Champagne and Popcorn – Just in time for Oscar Night

Movie Night Party Idea - Popcorn and Champagne Pairings

Popcorn and Champagne … they go together like Harry & Sally. Like Bogie & Bacall. Like Harold & Maude: great alone, together sublime.

They’re the ideal pair because Champagne’s yeasty, toasty bready flavors crave the fat and salt of a perfectly popped and dressed bowl of popcorn. And then there’s all that texture: the crunch of the popped corn loves the fizziness of bubbles.

It’s a fine thing to do on these cold winter nights here in New England, and on February 22 especially, the night of this year’s Oscars. Make a big batch of stove top popcorn and pour a glass or two of your favorite sparkling wine. Grab a thick wool blanket and turn on the telly. Relish in all the glamour and shine and pop and fizz of the Oscars, and then give yourself an award, too, for making such a sublime and tasty popped production of your own.

Here are a few of our favorite popcorn and sparkling wine pairings:

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The Harry & Sally

Le Berceau Blanquette de Limoux
+ Popcorn with Salt and Freshly Ground Coriander Seed

This sprightly blanc de blanc sparkling wine from the Lanquedoc, made primarily from mauzac (a white grape), with just a touch of chardonnay and chenin blanc, has an apple-y pear liveliness to it that pairs beautifully with the citrusy coriander on the popcorn. We popped this batch in just the neutral oil, then topped with maldon salt (kosher is good too) and the coriander seeds that we crushed with a mortar and pestle. Melted butter not needed! (Though really, a little wouldn’t hurt.)

The Harold & Maude

Louis de Grenelle “Corail” Samur Rosé
+ Bacon Popcorn

From the Loire, this 100% Cabernet Franc sparkler bursts with wild strawberry and raspberry flavors — redolent of morning jam made with super ripe fruit — and finishes with a hint of yeasty goodness. What better to pair with this “breakfast in a glass” than bacon? We cooked off a pound of bacon, and used 4 tablespoons of the rendered fat to pop the corn. Once popped, we topped with 1/2 lb of the bacon, broken into pieces and of course, melted butter.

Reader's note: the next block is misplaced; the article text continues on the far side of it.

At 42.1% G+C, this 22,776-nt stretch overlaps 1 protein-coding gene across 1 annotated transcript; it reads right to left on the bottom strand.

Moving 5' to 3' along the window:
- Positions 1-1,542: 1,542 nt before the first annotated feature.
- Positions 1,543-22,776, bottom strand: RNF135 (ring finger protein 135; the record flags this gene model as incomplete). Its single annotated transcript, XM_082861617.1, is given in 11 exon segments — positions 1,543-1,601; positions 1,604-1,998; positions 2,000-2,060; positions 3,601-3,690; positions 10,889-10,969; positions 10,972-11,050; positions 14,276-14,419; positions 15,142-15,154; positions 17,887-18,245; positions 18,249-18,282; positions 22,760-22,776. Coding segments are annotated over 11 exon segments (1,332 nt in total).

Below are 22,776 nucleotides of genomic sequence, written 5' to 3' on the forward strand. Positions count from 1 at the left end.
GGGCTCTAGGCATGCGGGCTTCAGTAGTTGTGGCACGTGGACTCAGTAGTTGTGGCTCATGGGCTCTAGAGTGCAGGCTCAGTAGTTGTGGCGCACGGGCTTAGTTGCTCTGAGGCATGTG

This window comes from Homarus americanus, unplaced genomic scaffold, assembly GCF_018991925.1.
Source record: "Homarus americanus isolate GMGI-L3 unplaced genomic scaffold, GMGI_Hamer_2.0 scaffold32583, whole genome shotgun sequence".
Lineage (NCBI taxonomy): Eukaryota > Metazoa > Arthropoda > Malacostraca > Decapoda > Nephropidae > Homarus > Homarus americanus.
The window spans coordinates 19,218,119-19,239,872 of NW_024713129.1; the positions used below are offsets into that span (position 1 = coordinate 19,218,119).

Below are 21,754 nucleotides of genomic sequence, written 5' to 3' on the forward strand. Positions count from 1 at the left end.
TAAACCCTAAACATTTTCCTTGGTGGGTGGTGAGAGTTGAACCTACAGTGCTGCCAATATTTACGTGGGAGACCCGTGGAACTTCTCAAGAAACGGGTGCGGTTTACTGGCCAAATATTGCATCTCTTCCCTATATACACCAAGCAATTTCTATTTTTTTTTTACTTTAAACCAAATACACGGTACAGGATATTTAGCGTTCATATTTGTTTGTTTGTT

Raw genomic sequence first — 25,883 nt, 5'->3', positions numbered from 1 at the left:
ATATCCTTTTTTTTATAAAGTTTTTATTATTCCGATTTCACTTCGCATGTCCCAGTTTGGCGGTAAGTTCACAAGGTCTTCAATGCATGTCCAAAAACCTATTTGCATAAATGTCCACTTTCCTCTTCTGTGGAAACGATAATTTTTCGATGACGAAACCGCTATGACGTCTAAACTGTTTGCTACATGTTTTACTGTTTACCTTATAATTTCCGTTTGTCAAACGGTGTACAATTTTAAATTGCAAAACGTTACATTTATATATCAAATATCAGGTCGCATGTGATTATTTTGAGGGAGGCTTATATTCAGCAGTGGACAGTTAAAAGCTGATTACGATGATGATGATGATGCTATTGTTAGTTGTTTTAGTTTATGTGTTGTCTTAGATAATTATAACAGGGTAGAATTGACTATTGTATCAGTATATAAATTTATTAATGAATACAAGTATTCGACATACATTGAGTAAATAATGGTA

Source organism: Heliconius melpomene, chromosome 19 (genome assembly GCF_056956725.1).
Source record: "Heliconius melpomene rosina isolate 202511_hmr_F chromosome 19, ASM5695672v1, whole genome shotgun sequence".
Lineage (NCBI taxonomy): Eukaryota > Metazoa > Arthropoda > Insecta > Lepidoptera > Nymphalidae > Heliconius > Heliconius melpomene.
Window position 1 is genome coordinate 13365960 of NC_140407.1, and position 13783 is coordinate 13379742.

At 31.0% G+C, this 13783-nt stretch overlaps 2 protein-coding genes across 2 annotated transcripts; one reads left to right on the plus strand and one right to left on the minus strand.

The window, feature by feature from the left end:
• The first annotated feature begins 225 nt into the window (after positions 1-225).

The Bogie & Bacall

Champagne Perseval-Farge Brut NV “C. de Pinots” 1er Cru
+ Brown Butter Popcorn with Coriander and Parmigiano Reggiano

This rich and full blanc de noir, made with 55% pinot noir and 45% pinot meunier, is full of dried fig, almond, toasted wheat bread and baked apple flavor, all delivered though a sparkling cyclone of tiny bubbles. To match its warm intensity, we served it with popcorn seasonings that are equally as round and deep.

First, we popped the corn in 2 tablespoons of neutral oil, 1 tablespoon of butter and 1 tablespoon of olive oil. Once popped, we dressed it with brown butter, made by warming butter on a stove top until the milk solid have turned a warm brown (don’t burn!), and coriander seeds that we crushed by hand. We then topped with maldon salt (kosher is a fine replacement) and drifts of freshly grated Parmigiano Reggiano. The toasty coriander flavors help draw out the brown butter, and the Parmigiano is regal enough to stand up to this true 1er Cru Champagne. Spectacular.

Enjoy the show!
– Cheers, Katie McManus

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Basic recipe for stove-top popcorn:

Supplies & Ingredients

– A heavy-bottomed pot, with a capacity of at least 3 quarts. This is key. Using a thin-bottomed pot will result in burned popcorn and a ruined pot.
– 4 tbsp fat. Neutral, high-heat oils, such as grape seed or vegetable work best, but for taste, we like to add in more flavorful fats. Use at least 2 tablespoons of the neutral oil, then supplement with butter, or bacon fat, or olive oil, or hazelnut oil or pumpkin seed oil or truffle oil. You get the picture.
– 1/2 cup of good quality corn kernels

Directions:

1. Add the fat to the pot and set over a medium flame. Once heated, add 3 kernels of corn and shake to coat. Put the lid on the pot. Here’s a crucial point: Leave the lid ajar to allow steam to escape. Doing this will give you big fluffy popcorn.

2. Once all 3 kernels pop, add the rest of the popcorn and turn the heat to medium-high. Shake to coat them with the oil.

3. Once the popping resumes, drop the heat slightly, and continue shaking the pot vigorously over the heat, all while keeping the lid ajar, until almost all have popped.

4. Remove from heat, and pour the hot popcorn into a wide bowl to ensure even distribution of your seasonings, sprinkle with the toppings of your choice and toss with your hands.

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